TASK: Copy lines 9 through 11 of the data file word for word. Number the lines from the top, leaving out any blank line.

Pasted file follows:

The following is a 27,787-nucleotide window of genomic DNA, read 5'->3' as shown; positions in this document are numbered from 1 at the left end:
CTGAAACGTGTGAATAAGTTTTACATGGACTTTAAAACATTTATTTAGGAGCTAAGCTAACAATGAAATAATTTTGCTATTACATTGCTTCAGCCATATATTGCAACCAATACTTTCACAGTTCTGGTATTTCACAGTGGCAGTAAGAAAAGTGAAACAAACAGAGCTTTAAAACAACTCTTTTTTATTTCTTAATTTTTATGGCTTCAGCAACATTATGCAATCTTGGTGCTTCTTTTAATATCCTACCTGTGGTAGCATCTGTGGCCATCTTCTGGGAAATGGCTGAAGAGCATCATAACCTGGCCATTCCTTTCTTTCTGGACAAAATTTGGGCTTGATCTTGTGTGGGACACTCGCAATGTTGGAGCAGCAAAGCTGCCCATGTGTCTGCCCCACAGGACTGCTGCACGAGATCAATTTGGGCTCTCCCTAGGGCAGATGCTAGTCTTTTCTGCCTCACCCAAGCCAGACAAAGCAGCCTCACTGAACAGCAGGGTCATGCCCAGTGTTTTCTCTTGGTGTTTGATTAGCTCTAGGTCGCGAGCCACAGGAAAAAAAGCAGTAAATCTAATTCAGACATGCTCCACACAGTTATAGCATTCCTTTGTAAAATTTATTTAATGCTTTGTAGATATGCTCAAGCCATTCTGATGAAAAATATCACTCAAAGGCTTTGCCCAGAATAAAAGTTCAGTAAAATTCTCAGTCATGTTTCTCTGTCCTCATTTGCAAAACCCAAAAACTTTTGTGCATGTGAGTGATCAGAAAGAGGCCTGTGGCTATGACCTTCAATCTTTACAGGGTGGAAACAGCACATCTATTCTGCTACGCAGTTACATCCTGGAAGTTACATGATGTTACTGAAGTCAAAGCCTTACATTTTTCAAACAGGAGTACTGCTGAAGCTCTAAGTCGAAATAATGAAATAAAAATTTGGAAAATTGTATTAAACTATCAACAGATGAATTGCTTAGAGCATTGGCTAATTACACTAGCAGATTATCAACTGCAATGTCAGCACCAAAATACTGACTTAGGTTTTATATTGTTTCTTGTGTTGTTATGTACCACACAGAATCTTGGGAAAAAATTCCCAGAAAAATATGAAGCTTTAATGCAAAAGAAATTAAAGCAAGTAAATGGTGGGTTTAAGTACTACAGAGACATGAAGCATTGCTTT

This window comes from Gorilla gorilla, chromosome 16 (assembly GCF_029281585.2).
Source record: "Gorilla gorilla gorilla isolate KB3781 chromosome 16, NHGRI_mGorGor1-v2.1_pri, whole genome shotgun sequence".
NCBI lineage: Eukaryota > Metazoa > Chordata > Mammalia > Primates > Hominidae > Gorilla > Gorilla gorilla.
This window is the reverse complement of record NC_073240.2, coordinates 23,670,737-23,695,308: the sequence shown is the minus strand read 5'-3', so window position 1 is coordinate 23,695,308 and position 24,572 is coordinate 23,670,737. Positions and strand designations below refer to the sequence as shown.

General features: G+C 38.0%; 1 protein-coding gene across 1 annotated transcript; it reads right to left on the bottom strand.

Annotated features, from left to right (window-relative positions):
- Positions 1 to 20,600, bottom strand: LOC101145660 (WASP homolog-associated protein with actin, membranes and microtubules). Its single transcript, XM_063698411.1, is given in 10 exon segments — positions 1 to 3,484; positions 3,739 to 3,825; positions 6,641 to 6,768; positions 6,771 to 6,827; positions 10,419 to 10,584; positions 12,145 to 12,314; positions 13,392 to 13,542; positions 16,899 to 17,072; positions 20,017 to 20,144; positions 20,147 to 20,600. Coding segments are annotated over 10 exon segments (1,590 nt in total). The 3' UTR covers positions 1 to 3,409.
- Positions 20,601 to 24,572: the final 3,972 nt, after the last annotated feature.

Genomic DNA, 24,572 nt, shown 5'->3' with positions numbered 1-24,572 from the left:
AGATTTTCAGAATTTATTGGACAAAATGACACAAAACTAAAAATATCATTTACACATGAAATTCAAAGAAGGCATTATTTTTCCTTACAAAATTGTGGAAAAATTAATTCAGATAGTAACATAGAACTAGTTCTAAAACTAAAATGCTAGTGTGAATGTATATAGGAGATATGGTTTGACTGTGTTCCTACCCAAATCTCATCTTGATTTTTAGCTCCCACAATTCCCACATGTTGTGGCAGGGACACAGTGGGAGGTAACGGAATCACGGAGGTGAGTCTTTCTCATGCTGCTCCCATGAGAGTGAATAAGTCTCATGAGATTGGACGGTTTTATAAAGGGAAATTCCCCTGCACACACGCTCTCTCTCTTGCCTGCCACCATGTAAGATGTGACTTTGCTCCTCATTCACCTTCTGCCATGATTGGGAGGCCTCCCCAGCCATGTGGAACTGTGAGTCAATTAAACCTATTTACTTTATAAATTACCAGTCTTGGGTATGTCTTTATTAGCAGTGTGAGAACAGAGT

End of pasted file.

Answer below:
- Positions 1 to 20,600, bottom strand: LOC101145660 (WASP homolog-associated protein with actin, membranes and microtubules). Its single transcript, XM_063698411.1, is given in 10 exon segments — positions 1 to 3,484; positions 3,739 to 3,825; positions 6,641 to 6,768; positions 6,771 to 6,827; positions 10,419 to 10,584; positions 12,145 to 12,314; positions 13,392 to 13,542; positions 16,899 to 17,072; positions 20,017 to 20,144; positions 20,147 to 20,600. Coding segments are annotated over 10 exon segments (1,590 nt in total). The 3' UTR covers positions 1 to 3,409.
- Positions 20,601 to 24,572: the final 3,972 nt, after the last annotated feature.

Genomic DNA, 24,572 nt, shown 5'->3' with positions numbered 1-24,572 from the left: